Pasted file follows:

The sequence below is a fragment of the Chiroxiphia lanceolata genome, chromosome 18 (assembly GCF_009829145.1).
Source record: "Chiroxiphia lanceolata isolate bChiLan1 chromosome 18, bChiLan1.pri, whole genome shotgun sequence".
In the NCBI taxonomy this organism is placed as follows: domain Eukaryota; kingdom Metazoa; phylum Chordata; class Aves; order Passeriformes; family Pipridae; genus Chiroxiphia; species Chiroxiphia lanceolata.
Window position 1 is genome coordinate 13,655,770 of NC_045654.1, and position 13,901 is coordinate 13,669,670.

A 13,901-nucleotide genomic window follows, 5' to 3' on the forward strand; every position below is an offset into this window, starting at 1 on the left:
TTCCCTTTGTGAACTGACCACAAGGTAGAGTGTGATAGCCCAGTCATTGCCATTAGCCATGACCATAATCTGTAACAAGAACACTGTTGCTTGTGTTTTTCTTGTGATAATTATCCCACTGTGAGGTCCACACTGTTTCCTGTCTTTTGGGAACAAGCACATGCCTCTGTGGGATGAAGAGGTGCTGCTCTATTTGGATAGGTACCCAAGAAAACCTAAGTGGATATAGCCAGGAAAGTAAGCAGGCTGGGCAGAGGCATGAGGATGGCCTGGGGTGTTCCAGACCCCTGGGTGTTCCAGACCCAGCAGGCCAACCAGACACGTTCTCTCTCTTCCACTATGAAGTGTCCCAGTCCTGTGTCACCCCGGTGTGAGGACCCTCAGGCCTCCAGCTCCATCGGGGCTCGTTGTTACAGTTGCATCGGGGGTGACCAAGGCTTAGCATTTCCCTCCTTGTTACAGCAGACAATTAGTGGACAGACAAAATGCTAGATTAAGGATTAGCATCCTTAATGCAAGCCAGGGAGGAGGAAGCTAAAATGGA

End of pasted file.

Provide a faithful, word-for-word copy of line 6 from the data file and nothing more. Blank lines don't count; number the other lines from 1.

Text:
TTCCCTTTGTGAACTGACCACAAGGTAGAGTGTGATAGCCCAGTCATTGCCATTAGCCATGACCATAATCTGTAACAAGAACACTGTTGCTTGTGTTTTTCTTGTGATAATTATCCCACTGTGAGGTCCACACTGTTTCCTGTCTTTTGGGAACAAGCACATGCCTCTGTGGGATGAAGAGGTGCTGCTCTATTTGGATAGGTACCCAAGAAAACCTAAGTGGATATAGCCAGGAAAGTAAGCAGGCTGGGCAGAGGCATGAGGATGGCCTGGGGTGTTCCAGACCCCTGGGTGTTCCAGACCCAGCAGGCCAACCAGACACGTTCTCTCTCTTCCACTATGAAGTGTCCCAGTCCTGTGTCACCCCGGTGTGAGGACCCTCAGGCCTCCAGCTCCATCGGGGCTCGTTGTTACAGTTGCATCGGGGGTGACCAAGGCTTAGCATTTCCCTCCTTGTTACAGCAGACAATTAGTGGACAGACAAAATGCTAGATTAAGGATTAGCATCCTTAATGCAAGCCAGGGAGGAGGAAGCTAAAATGGA